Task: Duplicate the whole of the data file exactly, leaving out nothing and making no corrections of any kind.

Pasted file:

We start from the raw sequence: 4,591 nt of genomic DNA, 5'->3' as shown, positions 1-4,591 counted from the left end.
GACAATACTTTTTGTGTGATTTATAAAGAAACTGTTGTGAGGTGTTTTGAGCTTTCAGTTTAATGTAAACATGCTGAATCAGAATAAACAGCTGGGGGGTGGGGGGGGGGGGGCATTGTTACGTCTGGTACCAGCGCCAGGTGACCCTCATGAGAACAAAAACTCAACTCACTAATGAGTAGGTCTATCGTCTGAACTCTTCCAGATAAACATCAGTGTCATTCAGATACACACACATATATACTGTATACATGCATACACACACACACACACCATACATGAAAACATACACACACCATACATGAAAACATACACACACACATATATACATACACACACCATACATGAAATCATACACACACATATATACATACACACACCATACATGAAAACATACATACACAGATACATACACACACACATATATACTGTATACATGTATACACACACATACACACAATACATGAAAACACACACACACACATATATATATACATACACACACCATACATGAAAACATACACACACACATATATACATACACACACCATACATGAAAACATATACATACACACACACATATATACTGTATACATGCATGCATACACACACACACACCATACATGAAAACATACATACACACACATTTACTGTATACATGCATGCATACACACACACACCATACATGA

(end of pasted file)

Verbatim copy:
We start from the raw sequence: 4,591 nt of genomic DNA, 5'->3' as shown, positions 1-4,591 counted from the left end.
GACAATACTTTTTGTGTGATTTATAAAGAAACTGTTGTGAGGTGTTTTGAGCTTTCAGTTTAATGTAAACATGCTGAATCAGAATAAACAGCTGGGGGGTGGGGGGGGGGGGGCATTGTTACGTCTGGTACCAGCGCCAGGTGACCCTCATGAGAACAAAAACTCAACTCACTAATGAGTAGGTCTATCGTCTGAACTCTTCCAGATAAACATCAGTGTCATTCAGATACACACACATATATACTGTATACATGCATACACACACACACACACCATACATGAAAACATACACACACCATACATGAAAACATACACACACACATATATACATACACACACCATACATGAAATCATACACACACATATATACATACACACACCATACATGAAAACATACATACACAGATACATACACACACACATATATACTGTATACATGTATACACACACATACACACAATACATGAAAACACACACACACACATATATATATACATACACACACCATACATGAAAACATACACACACACATATATACATACACACACCATACATGAAAACATATACATACACACACACATATATACTGTATACATGCATGCATACACACACACACACCATACATGAAAACATACATACACACACATTTACTGTATACATGCATGCATACACACACACACCATACATGA